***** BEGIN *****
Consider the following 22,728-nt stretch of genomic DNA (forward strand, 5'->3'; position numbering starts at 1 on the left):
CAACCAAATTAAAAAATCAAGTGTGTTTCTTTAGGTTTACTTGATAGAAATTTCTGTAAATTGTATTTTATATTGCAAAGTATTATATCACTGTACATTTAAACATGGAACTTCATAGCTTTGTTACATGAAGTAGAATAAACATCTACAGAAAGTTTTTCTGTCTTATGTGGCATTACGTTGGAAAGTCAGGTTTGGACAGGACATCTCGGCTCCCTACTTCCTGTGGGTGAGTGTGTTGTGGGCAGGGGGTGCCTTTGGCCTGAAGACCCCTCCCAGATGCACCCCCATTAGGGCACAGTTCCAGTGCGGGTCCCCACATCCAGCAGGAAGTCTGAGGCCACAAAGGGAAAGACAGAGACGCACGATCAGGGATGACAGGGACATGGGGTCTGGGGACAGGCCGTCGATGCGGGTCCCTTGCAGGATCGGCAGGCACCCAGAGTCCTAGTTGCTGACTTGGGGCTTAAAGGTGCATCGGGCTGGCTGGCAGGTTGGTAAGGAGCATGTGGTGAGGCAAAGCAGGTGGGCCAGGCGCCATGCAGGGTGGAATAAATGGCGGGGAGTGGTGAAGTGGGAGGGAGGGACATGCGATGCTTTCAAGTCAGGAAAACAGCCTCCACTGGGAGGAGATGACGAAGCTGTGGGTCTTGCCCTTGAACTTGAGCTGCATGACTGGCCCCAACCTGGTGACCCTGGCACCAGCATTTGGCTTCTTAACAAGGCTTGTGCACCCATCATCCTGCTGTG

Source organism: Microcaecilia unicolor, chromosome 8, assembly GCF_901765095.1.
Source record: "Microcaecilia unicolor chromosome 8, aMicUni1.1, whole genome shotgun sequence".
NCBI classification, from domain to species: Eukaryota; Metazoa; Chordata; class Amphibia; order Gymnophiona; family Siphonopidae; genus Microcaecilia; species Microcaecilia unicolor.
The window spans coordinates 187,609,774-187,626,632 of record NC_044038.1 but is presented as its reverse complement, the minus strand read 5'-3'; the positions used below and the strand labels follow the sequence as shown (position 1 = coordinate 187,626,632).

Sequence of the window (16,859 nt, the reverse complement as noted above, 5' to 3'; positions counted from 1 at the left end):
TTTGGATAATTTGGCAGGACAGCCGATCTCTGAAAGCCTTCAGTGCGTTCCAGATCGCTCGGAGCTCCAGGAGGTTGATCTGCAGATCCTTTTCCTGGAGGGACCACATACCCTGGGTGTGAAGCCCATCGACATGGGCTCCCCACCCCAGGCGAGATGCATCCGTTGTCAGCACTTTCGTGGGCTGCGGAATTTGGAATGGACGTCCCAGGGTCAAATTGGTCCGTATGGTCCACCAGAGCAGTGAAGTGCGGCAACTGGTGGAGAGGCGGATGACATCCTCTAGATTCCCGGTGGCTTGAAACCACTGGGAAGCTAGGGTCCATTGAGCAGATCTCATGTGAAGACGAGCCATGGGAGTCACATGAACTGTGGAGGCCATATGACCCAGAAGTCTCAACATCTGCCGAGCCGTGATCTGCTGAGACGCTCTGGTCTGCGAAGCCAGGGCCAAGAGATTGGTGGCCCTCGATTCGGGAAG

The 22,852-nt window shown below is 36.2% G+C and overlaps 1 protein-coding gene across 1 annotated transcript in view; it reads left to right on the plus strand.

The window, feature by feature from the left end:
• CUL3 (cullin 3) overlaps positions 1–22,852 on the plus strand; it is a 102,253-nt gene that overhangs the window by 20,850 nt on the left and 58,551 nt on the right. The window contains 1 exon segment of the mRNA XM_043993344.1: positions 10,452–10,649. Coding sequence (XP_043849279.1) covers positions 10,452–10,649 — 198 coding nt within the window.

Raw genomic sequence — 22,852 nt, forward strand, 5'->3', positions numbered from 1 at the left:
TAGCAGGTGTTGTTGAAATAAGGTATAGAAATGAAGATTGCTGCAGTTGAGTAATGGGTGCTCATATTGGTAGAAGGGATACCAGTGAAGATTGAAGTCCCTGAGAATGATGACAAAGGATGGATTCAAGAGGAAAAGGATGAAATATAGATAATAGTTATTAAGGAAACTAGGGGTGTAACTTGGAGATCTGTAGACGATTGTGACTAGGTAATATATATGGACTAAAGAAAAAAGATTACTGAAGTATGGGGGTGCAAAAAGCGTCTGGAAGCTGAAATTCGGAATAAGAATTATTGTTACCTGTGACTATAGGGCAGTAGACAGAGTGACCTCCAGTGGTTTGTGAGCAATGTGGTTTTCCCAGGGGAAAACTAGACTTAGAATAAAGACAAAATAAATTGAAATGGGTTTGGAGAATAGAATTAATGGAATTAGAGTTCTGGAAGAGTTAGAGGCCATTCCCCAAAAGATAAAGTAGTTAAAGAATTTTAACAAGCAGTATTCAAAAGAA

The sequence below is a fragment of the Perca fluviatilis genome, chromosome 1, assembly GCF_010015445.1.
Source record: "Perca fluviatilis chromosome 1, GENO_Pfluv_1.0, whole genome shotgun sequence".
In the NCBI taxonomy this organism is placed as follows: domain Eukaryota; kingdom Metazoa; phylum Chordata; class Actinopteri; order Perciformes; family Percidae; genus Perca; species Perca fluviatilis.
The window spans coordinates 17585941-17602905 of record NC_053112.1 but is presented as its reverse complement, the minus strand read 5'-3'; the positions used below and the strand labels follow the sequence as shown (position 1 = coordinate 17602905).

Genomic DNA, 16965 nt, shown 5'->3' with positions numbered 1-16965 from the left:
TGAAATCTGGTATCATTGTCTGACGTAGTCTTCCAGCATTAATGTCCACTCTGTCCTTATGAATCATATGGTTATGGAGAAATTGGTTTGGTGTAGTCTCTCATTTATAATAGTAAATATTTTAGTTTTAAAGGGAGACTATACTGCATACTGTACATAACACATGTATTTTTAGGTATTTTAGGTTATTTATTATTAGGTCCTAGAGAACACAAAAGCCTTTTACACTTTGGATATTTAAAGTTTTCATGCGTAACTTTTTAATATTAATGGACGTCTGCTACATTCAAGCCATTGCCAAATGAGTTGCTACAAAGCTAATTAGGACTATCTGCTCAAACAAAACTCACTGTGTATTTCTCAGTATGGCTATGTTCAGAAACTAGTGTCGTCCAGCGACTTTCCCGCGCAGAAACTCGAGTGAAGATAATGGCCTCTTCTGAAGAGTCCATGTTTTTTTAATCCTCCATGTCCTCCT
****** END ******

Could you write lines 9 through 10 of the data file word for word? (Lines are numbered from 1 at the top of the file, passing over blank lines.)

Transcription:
The 22,852-nt window shown below is 36.2% G+C and overlaps 1 protein-coding gene across 1 annotated transcript in view; it reads left to right on the plus strand.

The window, feature by feature from the left end: